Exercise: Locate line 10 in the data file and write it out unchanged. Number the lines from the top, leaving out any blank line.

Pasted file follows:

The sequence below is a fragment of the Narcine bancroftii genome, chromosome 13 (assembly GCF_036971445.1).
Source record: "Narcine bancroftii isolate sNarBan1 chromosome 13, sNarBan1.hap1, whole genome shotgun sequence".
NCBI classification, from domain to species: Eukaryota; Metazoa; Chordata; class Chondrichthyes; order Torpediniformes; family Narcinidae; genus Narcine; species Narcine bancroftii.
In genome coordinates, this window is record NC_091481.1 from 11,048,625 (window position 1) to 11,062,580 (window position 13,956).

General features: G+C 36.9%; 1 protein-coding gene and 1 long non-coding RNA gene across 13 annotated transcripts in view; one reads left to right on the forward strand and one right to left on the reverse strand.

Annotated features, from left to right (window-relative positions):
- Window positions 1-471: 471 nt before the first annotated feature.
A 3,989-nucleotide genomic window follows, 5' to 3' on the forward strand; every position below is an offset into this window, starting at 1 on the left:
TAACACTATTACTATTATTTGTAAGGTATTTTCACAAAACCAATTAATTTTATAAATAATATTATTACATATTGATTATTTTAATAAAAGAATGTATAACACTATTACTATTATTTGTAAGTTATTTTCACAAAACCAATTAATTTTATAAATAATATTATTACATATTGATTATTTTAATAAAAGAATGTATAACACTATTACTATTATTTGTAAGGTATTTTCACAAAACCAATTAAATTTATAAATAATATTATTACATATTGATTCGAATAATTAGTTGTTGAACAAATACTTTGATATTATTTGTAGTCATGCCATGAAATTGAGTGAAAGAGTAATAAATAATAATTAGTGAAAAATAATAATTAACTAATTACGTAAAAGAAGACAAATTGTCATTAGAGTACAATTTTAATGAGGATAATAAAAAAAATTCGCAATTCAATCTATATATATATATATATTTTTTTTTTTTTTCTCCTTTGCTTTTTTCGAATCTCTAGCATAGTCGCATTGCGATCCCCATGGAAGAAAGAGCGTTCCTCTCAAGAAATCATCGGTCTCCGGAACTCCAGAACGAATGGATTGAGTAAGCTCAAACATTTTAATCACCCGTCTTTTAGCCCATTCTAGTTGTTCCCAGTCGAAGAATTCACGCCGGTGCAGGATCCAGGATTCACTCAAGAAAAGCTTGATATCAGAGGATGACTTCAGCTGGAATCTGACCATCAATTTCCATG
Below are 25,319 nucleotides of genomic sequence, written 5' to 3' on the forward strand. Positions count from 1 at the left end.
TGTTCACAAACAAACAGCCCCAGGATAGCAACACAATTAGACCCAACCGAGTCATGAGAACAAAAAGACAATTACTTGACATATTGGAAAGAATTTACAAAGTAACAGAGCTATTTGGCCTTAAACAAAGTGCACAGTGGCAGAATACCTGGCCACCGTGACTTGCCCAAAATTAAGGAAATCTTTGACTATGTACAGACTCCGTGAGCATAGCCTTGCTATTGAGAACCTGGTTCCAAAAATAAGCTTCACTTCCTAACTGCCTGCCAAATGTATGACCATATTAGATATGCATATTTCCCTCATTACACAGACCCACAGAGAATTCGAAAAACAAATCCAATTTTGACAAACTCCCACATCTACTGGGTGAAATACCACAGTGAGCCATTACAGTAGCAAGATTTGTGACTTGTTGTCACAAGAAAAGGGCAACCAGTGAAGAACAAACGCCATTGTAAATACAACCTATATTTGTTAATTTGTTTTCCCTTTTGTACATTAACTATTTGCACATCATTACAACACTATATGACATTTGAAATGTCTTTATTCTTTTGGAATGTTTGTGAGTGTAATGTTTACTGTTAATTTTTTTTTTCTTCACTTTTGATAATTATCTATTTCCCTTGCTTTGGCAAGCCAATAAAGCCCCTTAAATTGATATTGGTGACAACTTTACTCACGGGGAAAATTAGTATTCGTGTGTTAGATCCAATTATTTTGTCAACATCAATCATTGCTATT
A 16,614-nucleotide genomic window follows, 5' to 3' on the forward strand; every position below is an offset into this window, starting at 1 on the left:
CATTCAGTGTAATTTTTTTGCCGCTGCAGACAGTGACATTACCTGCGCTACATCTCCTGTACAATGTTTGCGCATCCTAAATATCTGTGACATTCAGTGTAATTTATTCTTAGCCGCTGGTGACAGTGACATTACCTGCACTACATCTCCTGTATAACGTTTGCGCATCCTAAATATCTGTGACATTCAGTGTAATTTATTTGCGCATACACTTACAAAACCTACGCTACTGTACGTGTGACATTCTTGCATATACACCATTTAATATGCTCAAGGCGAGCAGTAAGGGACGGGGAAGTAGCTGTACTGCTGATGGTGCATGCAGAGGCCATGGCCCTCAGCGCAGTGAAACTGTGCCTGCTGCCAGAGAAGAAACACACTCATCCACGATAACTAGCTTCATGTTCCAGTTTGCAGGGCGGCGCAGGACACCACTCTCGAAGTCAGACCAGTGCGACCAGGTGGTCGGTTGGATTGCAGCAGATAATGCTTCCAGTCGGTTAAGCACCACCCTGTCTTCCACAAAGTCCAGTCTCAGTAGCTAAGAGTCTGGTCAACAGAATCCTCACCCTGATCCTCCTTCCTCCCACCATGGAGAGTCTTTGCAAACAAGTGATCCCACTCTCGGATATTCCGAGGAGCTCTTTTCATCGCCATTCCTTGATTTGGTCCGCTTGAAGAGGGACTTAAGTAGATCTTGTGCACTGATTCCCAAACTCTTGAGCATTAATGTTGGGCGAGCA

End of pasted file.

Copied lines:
Below are 25,319 nucleotides of genomic sequence, written 5' to 3' on the forward strand. Positions count from 1 at the left end.